In what follows, we will give a description of the operators we will be considering. Note that all we will need for the results there are certain more or less abstract properties which these operators satisfy; in particular, the reader unfamiliar with the theory presented in this section may imagine the important special case of a Schrödinger operator with smooth (or even zero) potential and (possibly) delta couplings, or else any of the usual vertex conditions, at the vertices.

We first consider a possible relaxation of the continuity condition at the vertices to allow for weighted continuity encoded in a nonnegative vector of edge weights \(w_\mathsf {v}\in \mathbb {R}^{\deg (\mathsf {v})}_{>0}\), \(\mathsf {v}\in \mathsf {V}\), i.e.

$$\begin{aligned} w_{\mathsf {e},\mathsf {v}} f_\mathsf {e}(\mathsf {v})=w_{\mathsf {f},\mathsf {v}} f_\mathsf {f}(\mathsf {v})\quad \hbox {if }\mathsf {v}\in \mathsf {e}\cap \mathsf {f}. \end{aligned}$$

Indeed, in this case we can define, in a natural way, a space \(H^1_w({\mathcal {G}})\) of edgewise \(H^1\)-functions that satisfy (2.1) at the vertices. Note that while functions in \(H^1_w({\mathcal {G}})\) may be discontinuous at the vertices, they can only change sign at a vertex, i.e. take on positive and negative values in any neighbourhood of a vertex, if they are zero at that vertex.

We then define, for \(q\in L^1({\mathcal {G}})\) and a matrix \(\mathcal {B}\in M_{2|\mathsf {E}|\times 2|\mathsf {E}|}({\mathbb {C}})\) consisting of block matrices \(\mathcal {B}_{\mathsf {v}\mathsf {w}}\in {\mathbb {C}}^{\deg (\mathsf {v})\times \deg (\mathsf {w})}\) for all \(\mathsf {v},\mathsf {w}\in \mathsf {V}\) the sesquilinear form

$$\begin{aligned} a(f):= & {} \int _{{\mathcal {G}}} \left( |f'(x)|^2 + q(x)|f(x)|^2\right) \text {d}x + \sum _{\mathsf {v},\mathsf {w}\in \mathsf {V}} \left( \mathcal {B}_{\mathsf {v}\mathsf {w}} f(\mathsf {w}),f (\mathsf {v})\right) _{{\mathbb {C}}^{\deg (\mathsf {v})}},\nonumber \\ D(a):= & {} H^1_w({\mathcal {G}}), \end{aligned}$$

where for each \(\mathsf {v},\mathsf {w}\in \mathsf {V}\), \(\mathcal {B}_{\mathsf {v}\mathsf {w}}\) is a \(\deg (\mathsf {v})\times \deg (\mathsf {w})\)-matrix, and for \(\mathsf {v}\in \mathsf {V}\), \(f(\mathsf {v})=(f_\mathsf {e}(\mathsf {v}))_{\mathsf {e}\in \mathsf {E}_\mathsf {v}}\). If we want to emphasise the dependence on the potential and the vertex conditions, then we will also write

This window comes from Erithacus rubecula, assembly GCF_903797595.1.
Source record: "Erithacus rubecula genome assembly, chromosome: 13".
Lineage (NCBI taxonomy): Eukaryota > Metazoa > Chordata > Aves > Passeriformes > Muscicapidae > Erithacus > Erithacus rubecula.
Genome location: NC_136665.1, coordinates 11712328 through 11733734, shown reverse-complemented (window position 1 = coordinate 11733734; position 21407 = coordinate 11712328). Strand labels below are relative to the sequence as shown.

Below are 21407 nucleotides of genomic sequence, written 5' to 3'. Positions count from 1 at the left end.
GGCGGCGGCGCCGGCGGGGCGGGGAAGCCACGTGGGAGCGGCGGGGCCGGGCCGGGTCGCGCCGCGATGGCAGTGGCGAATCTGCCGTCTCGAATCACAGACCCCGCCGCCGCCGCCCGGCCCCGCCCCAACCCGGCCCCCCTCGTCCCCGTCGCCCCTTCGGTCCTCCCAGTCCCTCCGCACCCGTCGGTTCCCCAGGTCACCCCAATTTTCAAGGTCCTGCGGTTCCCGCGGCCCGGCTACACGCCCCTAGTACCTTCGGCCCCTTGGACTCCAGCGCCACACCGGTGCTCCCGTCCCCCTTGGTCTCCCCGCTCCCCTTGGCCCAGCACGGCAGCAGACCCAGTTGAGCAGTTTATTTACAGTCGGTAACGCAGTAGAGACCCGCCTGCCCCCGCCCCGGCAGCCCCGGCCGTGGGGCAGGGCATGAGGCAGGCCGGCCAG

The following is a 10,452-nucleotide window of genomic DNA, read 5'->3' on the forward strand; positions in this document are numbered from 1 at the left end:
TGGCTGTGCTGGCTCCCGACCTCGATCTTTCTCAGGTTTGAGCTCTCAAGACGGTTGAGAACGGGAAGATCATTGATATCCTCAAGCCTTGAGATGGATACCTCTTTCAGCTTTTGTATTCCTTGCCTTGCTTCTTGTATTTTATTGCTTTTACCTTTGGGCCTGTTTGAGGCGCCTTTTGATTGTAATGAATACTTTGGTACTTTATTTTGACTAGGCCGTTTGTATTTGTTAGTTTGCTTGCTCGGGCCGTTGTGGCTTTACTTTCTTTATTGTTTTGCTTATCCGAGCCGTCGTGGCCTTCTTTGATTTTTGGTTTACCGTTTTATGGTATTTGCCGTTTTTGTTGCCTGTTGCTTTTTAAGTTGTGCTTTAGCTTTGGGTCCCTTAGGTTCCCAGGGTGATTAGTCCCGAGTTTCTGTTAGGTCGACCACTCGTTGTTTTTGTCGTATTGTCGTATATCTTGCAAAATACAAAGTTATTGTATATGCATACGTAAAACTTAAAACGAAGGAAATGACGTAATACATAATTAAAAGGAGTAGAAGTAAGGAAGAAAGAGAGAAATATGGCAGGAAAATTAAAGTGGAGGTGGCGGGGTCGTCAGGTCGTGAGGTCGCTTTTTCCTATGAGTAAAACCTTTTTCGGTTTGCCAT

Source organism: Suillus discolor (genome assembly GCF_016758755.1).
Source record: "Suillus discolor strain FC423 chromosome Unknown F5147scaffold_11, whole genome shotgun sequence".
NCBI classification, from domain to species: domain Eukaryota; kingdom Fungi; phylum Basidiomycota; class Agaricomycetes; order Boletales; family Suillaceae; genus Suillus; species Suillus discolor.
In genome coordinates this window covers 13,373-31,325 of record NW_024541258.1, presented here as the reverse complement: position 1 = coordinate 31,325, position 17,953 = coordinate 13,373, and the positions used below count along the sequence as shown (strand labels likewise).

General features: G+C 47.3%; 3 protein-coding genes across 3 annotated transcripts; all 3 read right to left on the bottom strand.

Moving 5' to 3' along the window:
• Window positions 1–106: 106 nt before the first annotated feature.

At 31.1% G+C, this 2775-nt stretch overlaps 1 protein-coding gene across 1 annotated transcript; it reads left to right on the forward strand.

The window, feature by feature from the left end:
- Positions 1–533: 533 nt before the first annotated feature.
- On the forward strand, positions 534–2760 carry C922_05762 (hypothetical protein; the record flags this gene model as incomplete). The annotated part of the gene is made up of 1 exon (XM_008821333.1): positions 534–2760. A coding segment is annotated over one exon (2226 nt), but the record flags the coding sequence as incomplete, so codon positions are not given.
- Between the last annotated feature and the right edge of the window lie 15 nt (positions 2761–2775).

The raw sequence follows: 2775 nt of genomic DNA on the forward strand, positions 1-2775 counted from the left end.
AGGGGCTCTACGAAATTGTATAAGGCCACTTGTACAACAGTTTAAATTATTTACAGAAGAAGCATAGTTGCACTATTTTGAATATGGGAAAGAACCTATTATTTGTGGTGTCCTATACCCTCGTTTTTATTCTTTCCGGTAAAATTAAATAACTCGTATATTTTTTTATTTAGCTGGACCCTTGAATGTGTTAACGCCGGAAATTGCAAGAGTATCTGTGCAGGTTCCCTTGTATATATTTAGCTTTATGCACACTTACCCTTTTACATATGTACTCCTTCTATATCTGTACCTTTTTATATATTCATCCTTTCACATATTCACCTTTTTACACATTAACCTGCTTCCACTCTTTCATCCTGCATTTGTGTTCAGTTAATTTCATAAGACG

$$\begin{aligned} {a_{q,\mathcal {B},w}\qquad \hbox { in place of just }a.} \end{aligned}$$

At any rate, it follows from the theory presented in [33, Section 6.5] that this form is bounded and elliptic; hence, the associated operator \(A= A(q,\mathcal {B},w)\) is (minus) the generator of an analytic, strongly continuous semigroup on \(L^2({\mathcal {G}})\). This semigroup is of trace class, and therefore, \(A\) has pure point spectrum.

If in particular q is real-valued and \(\mathcal {B}\) is Hermitian for all \(\mathsf {v}\in \mathsf {V}\), then \(a\) is a closed quadratic form; hence, \(A(q,\mathcal {B},w)\) is a self-adjoint operator that is bounded from below. This setting includes, as special cases, realisations of the Laplacian on \({\mathcal {G}}\) with so-called natural vertex conditions (continuity across vertices, all normal derivatives sum up to 0 at each vertex), corresponding to \(q \equiv 0\), \(\mathcal {B}= 0\) and \(w \equiv 1\), as well as (standard) delta couplings (continuity across vertices, at each vertex the sum of all normal derivatives equals a multiple of the point evaluation at the same vertex), where \(q \equiv 0\), \(w \equiv 1\), and \(\mathcal {B}\) is a diagonal matrix with respect to the canonical basis of \({\mathbb {C}}^{2|\mathsf {E}|}\).

Now, because \(u^+\in H^1_w(\mathcal {G})\) for all \(u\in H^1_w(\mathcal {G})\) due to positivity of the edge weights w, it is known, cf. [33, Theorem 6.85] that the semigroup is positive if and only if so is the semigroup generated by each \(-\mathcal {B}\). (This is in particular the case if \(\mathcal {B}\) is diagonal, which covers delta couplings, including weighted versions thereof.) In this context, we refer to the condition (2.1) and the weighted Kirchhoff–Robin-type condition associated with the matrix \(\mathcal {B}\) collectively as positivity preserving vertex conditions. Finally, all these assertions remain valid if, for some \(\mathsf {V}_0\subset \mathsf {V}\) (where possibly, trivially, \(\mathsf {V}_0 = \emptyset \)), we consider the operator \(A(q,\mathcal {B},w,\mathsf {V}_0)\) associated with the restriction of the form a to \(H^1_{0,w}({\mathcal {G}};\mathsf {V}_0)\), the space of all functions in \(H^1_w({\mathcal {G}})\) that vanish on the vertices in \(\mathsf {V}_0\). (In this case, of course, we only require that \(\mathcal {B}_{\mathsf {v}\mathsf {w}}\) be defined for \(\mathsf {v},\mathsf {w}\in \mathsf {V}{\setminus } \mathsf {V}_0\).) Finally, let

$$\begin{aligned} H^1_0 ({\mathcal {G}}) := H^1_0({\mathcal {G}}; \mathsf {V}) \end{aligned}$$

denote the space of globally \(H^1\)-functions which vanish at all vertices, which is clearly contained in the domain of the considered forms.

The Schrödinger operators associated with these classes of forms were thoroughly studied in [29].

In all these cases, the discrete spectrum of \(A(q,\mathcal {B},w,\mathsf {V}_0)\) consists of real eigenvalues \(\lambda _n (q, A, w,\mathsf {V}_0)\) repeated according to their finite multiplicities, characterised by the usual Courant–Fischer max-min and min-max principles, which diverge to \(+\infty \) as \(n \rightarrow \infty \), and whose eigenfunctions may be chosen to be real and to form an orthonormal basis \((\psi _n)_{n\in {\mathbb {N}}}\) of \(L^2({\mathcal {G}})\). (We mostly avoid this heavy notation and simply write \(\lambda _n({\mathcal {G}}):= \lambda _n (q, \mathcal {B}, w,\mathsf {V}_0)\).)